Lockyer’s message to Inglis ahead of future call
Queensland Origin selector Darren Lockyer has appealed for Greg Inglis not to walk away from his NRL career today, warning the Maroons skipper could live to regret a sudden retirement.
D-Day has arrived for Inglis, with the Souths superstar to meet with Wayne Bennett on Monday to inform the Rabbitohs coach whether he will sacrifice $1.5 million by quitting the NRL immediately.
Bennett last week ordered Inglis to take a week's rest to clear his head, fuelling speculation the Maroons captain was at breaking point and could drop a retirement bombshell as early as today.
Bennett admits Inglis' future hangs in the balance ahead of their decisive meeting at Redfern headquarters.
Inglis was originally planning to retire at the end of 2020 when his contract expires, but two painful injuries, including an arthritic shoulder, has left the 32-year-old considering quitting now.
But Lockyer, Inglis' first Origin captain, is adamant his former Maroons teammate is not a spent force.
Lockyer remembers the shock retirement of former Broncos colleague Allan Langer, who sensationally quit eight rounds into the 1999 season, and says Inglis could make a grave mistake by rushing a decision on his future.
"Greg has more in him. He's not finished in my eyes," Lockyer said.
"When I think of the situation with Inglis, I think of the Alf (Langer) scenario.
"We were going through a real rough patch at the start of the 1999 season after we won the premiership the previous year and it was too much for Alf - he walked away.
"But on reflection, if Alfie had his time all over again, I don't believe he would have retired so suddenly."
Lockyer, who played in five Origin campaigns as Inglis' skipper, has another solution. He believes an extended, two-month sabbatical can reignite Inglis' passion - even if it means the Queensland captain missing the Origin series opener on June 5.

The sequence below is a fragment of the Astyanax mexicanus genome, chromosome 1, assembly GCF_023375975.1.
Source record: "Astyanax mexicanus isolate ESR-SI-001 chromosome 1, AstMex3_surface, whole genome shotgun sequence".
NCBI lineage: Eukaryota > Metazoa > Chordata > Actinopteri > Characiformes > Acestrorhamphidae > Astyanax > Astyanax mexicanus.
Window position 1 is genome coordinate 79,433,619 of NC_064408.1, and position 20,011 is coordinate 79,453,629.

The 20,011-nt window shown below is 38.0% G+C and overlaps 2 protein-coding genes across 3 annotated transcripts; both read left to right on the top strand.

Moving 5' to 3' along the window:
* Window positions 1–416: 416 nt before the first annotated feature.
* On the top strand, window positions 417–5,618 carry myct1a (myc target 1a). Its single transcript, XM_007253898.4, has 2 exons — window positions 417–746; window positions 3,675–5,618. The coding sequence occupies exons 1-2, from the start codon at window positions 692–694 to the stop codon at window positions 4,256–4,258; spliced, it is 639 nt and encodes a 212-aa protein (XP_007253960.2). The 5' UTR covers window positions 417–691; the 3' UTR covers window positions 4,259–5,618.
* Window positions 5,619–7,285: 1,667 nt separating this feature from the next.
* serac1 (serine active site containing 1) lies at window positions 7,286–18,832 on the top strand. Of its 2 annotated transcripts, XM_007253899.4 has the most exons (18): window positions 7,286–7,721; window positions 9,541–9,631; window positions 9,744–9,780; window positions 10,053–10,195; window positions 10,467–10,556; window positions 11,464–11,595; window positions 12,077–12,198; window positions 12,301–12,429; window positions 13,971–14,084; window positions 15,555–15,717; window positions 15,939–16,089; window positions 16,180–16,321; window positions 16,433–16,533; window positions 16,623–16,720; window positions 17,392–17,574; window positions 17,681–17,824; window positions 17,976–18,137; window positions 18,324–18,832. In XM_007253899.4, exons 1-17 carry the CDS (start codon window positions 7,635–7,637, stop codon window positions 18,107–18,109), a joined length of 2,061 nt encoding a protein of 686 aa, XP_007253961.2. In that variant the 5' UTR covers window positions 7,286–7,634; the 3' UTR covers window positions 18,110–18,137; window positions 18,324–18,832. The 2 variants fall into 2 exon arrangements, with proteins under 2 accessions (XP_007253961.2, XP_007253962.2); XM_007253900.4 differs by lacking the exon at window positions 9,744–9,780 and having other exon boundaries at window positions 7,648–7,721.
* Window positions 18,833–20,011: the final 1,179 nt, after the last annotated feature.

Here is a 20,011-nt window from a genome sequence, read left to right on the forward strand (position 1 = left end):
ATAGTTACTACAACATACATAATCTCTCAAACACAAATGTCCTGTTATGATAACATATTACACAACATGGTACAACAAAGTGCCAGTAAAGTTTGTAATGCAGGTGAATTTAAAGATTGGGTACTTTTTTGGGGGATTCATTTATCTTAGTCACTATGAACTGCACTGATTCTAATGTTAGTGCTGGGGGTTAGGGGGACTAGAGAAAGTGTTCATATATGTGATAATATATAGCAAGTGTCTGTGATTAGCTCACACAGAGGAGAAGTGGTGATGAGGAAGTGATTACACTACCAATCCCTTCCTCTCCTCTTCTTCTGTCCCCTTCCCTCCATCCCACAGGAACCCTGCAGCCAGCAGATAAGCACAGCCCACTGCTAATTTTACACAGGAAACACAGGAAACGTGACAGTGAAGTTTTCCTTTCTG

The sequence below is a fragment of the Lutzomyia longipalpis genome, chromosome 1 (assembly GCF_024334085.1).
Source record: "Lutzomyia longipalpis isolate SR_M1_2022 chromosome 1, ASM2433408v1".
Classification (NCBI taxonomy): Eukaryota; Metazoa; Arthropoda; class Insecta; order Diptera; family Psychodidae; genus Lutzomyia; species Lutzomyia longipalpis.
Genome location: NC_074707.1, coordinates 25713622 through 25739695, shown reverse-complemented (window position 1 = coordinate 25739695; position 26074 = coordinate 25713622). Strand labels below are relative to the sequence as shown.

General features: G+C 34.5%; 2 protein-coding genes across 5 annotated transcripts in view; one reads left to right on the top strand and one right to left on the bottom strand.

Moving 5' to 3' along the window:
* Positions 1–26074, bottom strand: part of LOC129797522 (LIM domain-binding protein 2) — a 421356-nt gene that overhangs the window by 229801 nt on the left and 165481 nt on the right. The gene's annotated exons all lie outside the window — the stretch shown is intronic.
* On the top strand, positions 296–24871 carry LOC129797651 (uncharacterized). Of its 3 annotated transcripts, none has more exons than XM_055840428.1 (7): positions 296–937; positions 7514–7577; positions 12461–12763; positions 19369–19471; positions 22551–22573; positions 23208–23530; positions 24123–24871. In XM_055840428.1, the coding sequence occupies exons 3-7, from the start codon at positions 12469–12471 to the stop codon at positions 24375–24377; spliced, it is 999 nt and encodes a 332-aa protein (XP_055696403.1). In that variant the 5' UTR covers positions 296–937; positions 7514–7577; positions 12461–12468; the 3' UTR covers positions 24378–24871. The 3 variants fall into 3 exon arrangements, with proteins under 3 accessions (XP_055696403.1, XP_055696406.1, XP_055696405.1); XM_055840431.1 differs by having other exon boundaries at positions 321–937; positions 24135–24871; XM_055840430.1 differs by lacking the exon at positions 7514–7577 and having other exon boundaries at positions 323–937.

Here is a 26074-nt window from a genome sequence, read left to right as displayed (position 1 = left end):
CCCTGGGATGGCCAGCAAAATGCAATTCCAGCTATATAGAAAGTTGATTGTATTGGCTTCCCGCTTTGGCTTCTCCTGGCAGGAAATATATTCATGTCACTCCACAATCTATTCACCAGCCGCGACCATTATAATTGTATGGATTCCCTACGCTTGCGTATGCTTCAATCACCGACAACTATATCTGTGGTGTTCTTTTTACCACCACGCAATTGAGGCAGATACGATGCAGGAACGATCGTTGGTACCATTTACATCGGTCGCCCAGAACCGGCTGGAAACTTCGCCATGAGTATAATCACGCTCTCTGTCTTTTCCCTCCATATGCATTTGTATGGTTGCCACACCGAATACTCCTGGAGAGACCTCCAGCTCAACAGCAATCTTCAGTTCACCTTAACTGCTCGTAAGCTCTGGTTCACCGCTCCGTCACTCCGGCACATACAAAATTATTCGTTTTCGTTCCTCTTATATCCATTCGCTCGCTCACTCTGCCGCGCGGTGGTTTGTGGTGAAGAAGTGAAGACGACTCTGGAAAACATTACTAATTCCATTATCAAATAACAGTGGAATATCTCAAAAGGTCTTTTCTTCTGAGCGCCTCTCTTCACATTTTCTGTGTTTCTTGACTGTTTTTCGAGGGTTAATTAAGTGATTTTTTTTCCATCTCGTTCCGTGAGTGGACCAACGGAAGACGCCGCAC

"The best thing for Greg is to have a good break from the game," Lockyer said.
"I'd give him two months off to get away from the game which would also help his body recover from the injuries that have taken a toll on him.
"From experience, in the NRL, you can be feeling down when times are tough and the risk is you make a snap decision.
"But if Greg gets away and has a good freshen-up, it might give him some perspective.
"In two months' time, Greg might be feeling totally different."
Inglis' Maroons teammate, Storm half Cameron Munster, has battled his own demons, undergoing counselling last year for alcohol abuse, and urged the Souths giant to find inner peace.
"I don't want to push 'GI' to keep playing," Munster said.
"If his heart is not there for footy, so be it … I'm more worried about his wellbeing.
"Greg has had an incredible career and I just hope he can find happiness.
"When I had my dark days last year, my football went pear-shaped.
"If he does decide to hang up the boots, he will know in his heart if it's the right decision for him."